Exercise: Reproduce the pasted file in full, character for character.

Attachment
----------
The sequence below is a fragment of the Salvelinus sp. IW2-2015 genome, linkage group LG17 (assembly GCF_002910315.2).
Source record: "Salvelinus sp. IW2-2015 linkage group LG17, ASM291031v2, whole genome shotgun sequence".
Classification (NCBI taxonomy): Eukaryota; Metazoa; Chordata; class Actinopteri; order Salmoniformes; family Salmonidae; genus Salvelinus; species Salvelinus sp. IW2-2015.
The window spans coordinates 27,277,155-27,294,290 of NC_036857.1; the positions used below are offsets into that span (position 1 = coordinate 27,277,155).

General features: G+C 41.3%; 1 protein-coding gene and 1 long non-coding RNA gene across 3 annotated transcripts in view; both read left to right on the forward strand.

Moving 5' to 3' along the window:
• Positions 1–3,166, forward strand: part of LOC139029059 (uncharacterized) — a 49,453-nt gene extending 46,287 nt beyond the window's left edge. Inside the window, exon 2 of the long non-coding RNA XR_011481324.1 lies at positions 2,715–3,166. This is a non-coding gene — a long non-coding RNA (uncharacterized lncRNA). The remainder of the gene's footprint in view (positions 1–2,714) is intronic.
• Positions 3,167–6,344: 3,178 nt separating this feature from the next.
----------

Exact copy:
The sequence below is a fragment of the Salvelinus sp. IW2-2015 genome, linkage group LG17 (assembly GCF_002910315.2).
Source record: "Salvelinus sp. IW2-2015 linkage group LG17, ASM291031v2, whole genome shotgun sequence".
Classification (NCBI taxonomy): Eukaryota; Metazoa; Chordata; class Actinopteri; order Salmoniformes; family Salmonidae; genus Salvelinus; species Salvelinus sp. IW2-2015.
The window spans coordinates 27,277,155-27,294,290 of NC_036857.1; the positions used below are offsets into that span (position 1 = coordinate 27,277,155).

General features: G+C 41.3%; 1 protein-coding gene and 1 long non-coding RNA gene across 3 annotated transcripts in view; both read left to right on the forward strand.

Moving 5' to 3' along the window:
• Positions 1–3,166, forward strand: part of LOC139029059 (uncharacterized) — a 49,453-nt gene extending 46,287 nt beyond the window's left edge. Inside the window, exon 2 of the long non-coding RNA XR_011481324.1 lies at positions 2,715–3,166. This is a non-coding gene — a long non-coding RNA (uncharacterized lncRNA). The remainder of the gene's footprint in view (positions 1–2,714) is intronic.
• Positions 3,167–6,344: 3,178 nt separating this feature from the next.